Resolving the evolutionary relationships of molluscs with phylogenomic tools

  • Nature volume 480, pages 364367 (15 December 2011)
  • doi:10.1038/nature10526
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Molluscs (snails, octopuses, clams and their relatives) have a great disparity of body plans and, among the animals, only arthropods surpass them in species number. This diversity has made Mollusca one of the best-studied groups of animals, yet their evolutionary relationships remain poorly resolved1. Open questions have important implications for the origin of Mollusca and for morphological evolution within the group. These questions include whether the shell-less, vermiform aplacophoran molluscs diverged before the origin of the shelled molluscs (Conchifera)2,3,4 or lost their shells secondarily. Monoplacophorans were not included in molecular studies until recently5,6, when it was proposed that they constitute a clade named Serialia together with Polyplacophora (chitons), reflecting the serial repetition of body organs in both groups5. Attempts to understand the early evolution of molluscs become even more complex when considering the large diversity of Cambrian fossils. These can have multiple dorsal shell plates and sclerites7,8,9,10 or can be shell-less but with a typical molluscan radula and serially repeated gills11. To better resolve the relationships among molluscs, we generated transcriptome data for 15 species that, in combination with existing data, represent for the first time all major molluscan groups. We analysed multiple data sets containing up to 216,402 sites and 1,185 gene regions using multiple models and methods. Our results support the clade Aculifera, containing the three molluscan groups with spicules but without true shells, and they support the monophyly of Conchifera. Monoplacophora is not the sister group to other Conchifera but to Cephalopoda. Strong support is found for a clade that comprises Scaphopoda (tusk shells), Gastropoda and Bivalvia, with most analyses placing Scaphopoda and Gastropoda as sister groups. This well-resolved tree will constitute a framework for further studies of mollusc evolution, development and anatomy.

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Primary accessions

Sequence Read Archive

Data deposits

Illumina and 454 reads have been deposited in the National Center for Biotechnology Information (NCBI) Sequence Read Archive under accession number SRA044948. Sanger reads for Laevipilina hyalina have been deposited in the NCBI Trace Archive under the sequencing centre name BUDL with TI range 2317135955-2317139410. The assembled data, matrices and trees have been deposited in Dryad (http://dx.doi.org/10.5061/dryad.24cb8).


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This research was supported by the US National Science Foundation through the Systematics Program (awards 0844596, 0844881 and 0844652), the AToL Program (EF-0531757), EPSCoR (Infrastructure to Advance Life Sciences in the Ocean State, 1004057) and the iPlant Collaborative (0735191). Support was also provided by the Scripps Institution of Oceanography, the University of California Ship Funds and the Museum of Comparative Zoology. Collecting in Greenland was supported by the Carlsberg Foundation. A. Riesgo and J. Harasewych provided tissue samples of Octopus and Perotrochus, respectively. E. Röttinger assisted with Nautilus. C. Palacín allowed us to use an Octopus vulgaris photograph. At Brown University, Illumina sequencing was enabled by the Genomics Core Facility, and computational analyses were facilitated by L. Dong and the Center for Computing and Visualization. At Harvard University, Illumina sequencing was enabled by the Bauer Core in the Faculty of Arts and Sciences (FAS) Center for Systems Biology, and analyses were supported by the staff of the Research Computing cluster Odyssey facility in the FAS.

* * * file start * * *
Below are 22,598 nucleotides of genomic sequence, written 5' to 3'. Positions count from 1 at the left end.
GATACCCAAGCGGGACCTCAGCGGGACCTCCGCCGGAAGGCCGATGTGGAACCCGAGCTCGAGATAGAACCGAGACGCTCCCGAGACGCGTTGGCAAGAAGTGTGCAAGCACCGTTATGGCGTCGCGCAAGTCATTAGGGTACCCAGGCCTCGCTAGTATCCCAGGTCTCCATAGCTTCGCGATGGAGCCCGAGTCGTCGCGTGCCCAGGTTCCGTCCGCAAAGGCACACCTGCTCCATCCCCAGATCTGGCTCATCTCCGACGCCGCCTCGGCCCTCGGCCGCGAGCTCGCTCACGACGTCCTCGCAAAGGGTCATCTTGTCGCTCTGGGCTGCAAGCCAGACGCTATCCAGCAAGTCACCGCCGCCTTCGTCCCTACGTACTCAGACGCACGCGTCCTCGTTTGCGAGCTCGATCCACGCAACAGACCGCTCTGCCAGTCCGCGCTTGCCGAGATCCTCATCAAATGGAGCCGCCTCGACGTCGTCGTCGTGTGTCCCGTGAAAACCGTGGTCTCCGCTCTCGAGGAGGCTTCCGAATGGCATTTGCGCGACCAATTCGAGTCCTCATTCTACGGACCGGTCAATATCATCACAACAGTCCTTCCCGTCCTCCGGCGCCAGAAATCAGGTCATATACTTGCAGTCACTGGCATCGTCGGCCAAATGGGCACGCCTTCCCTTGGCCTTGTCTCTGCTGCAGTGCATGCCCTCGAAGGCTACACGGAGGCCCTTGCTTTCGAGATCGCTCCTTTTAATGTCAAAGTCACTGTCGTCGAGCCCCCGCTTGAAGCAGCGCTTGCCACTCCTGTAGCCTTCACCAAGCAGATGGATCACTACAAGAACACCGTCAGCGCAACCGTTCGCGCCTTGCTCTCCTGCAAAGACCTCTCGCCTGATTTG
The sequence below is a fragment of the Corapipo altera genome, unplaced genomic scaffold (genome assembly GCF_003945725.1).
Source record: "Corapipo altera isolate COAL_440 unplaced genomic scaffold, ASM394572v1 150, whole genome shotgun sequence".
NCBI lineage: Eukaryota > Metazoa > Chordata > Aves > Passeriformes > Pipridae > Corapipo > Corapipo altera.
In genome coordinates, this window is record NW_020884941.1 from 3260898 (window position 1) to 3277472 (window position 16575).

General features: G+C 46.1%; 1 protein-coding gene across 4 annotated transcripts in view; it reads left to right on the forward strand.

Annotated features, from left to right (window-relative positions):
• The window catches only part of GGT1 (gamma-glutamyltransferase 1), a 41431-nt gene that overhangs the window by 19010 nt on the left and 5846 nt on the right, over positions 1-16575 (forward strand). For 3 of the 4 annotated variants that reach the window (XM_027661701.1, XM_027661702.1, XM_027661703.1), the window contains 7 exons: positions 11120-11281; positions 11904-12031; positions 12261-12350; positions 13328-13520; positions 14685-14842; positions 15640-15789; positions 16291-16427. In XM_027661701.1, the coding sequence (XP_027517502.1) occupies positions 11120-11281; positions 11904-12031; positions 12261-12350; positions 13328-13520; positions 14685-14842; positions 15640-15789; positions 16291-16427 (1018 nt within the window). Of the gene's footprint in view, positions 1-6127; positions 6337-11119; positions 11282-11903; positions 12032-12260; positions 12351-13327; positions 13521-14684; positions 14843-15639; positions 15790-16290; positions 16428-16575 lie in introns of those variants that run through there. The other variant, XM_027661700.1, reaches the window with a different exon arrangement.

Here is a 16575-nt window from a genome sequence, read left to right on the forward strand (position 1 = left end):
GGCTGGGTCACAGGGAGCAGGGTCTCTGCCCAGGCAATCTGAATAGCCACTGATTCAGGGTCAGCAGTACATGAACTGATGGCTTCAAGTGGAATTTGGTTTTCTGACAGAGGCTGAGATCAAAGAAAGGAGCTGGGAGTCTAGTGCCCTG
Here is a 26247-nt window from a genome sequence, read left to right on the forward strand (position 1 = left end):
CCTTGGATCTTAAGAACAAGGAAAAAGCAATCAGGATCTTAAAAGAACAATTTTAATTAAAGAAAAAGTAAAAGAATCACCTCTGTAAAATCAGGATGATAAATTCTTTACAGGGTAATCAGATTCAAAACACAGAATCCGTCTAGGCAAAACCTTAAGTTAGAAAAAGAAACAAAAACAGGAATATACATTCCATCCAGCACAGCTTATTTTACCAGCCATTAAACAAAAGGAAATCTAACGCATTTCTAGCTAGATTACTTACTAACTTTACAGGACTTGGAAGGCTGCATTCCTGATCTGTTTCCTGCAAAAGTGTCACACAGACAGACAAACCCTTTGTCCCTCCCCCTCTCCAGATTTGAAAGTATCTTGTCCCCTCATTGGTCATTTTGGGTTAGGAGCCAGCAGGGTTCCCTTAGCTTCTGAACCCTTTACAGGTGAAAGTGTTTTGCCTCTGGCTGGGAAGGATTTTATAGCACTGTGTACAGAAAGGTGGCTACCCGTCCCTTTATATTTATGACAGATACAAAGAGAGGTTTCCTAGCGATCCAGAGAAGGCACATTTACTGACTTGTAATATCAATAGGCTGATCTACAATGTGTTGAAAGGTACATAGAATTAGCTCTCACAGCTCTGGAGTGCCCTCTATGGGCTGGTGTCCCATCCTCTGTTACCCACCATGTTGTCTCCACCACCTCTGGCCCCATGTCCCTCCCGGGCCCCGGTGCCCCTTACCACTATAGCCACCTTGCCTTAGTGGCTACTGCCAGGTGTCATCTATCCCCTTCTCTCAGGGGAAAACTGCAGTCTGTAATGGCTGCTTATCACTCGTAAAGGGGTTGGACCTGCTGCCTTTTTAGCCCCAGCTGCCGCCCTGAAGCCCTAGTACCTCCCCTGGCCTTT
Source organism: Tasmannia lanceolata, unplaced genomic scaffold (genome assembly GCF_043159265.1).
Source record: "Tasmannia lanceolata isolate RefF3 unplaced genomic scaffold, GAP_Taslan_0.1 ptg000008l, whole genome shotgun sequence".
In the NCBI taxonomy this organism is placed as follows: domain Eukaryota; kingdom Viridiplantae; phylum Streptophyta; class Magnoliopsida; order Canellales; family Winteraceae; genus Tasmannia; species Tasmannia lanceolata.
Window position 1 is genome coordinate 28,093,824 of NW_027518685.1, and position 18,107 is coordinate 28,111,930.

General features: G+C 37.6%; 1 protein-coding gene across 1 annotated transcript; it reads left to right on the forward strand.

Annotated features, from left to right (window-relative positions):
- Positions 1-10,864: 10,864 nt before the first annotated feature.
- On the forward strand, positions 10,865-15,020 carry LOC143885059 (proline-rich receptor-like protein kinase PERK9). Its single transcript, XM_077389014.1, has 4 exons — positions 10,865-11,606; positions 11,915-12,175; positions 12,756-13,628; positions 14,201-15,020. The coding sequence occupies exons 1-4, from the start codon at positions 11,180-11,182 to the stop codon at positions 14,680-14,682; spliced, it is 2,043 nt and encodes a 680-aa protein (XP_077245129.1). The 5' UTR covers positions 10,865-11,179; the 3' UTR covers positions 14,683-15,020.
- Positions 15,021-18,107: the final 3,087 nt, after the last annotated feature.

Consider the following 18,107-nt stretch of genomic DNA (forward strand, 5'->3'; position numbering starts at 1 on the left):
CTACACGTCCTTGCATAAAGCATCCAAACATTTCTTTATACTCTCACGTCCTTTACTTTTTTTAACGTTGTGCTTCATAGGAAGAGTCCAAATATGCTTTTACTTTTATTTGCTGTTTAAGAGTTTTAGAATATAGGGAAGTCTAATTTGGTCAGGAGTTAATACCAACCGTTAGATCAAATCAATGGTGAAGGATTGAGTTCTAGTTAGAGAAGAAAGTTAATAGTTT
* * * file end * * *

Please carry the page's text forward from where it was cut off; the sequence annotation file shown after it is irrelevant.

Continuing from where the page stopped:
Author information


  1. Department of Ecology and Evolutionary Biology, Brown University, Providence, Rhode Island02912, USA

    • Stephen A. Smith
    • , Freya E. Goetz
    • , Caitlin Feehery
    •  & Casey W. Dunn
  2. Heidelberg Institute for Theoretical Studies, Heidelberg D-69118, Germany

    • Stephen A. Smith
  3. The Australian Museum, Sydney, New South Wales 2010, Australia

    • Nerida G. Wilson
  4. Scripps Institution of Oceanography, University of California San Diego, La Jolla, California 92093, USA

    • Nerida G. Wilson
    • , Caitlin Feehery
    •  & Greg W. Rouse
  5. Museum of Comparative Zoology, Department of Organismic and Evolutionary Biology, Harvard University, Cambridge, Massachusetts 02138, USA

    • Sónia C. S. Andrade
    •  & Gonzalo Giribet


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C.W.D., G.G. and N.G.W. conceived of and oversaw the study. S.A.S. and C.W.D. designed and implemented the data analyses. N.G.W., G.G. and G.W.R. collected the specimens. F.E.G., S.C.S.A. and C.F. prepared the specimens for sequencing. S.A.S., C.W.D., G.G., G.W.R. and N.G.W. wrote the manuscript. All authors read and provided input into the manuscript and approved the final version.

Competing interests

The authors declare no competing financial interests.

Corresponding authors

Correspondence to Nerida G. Wilson or Gonzalo Giribet or Casey W. Dunn.

Supplementary information

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  1. 1.

    Supplementary Information

    The file contains Supplementary Figures 1-9 with legends and Supplementary Table 1. This file contains updated versions of Supplementary Figures 2-9 and was replaced online on 28 November 2012 (see Corrigendum doi:10.1038/nature11736 for details).


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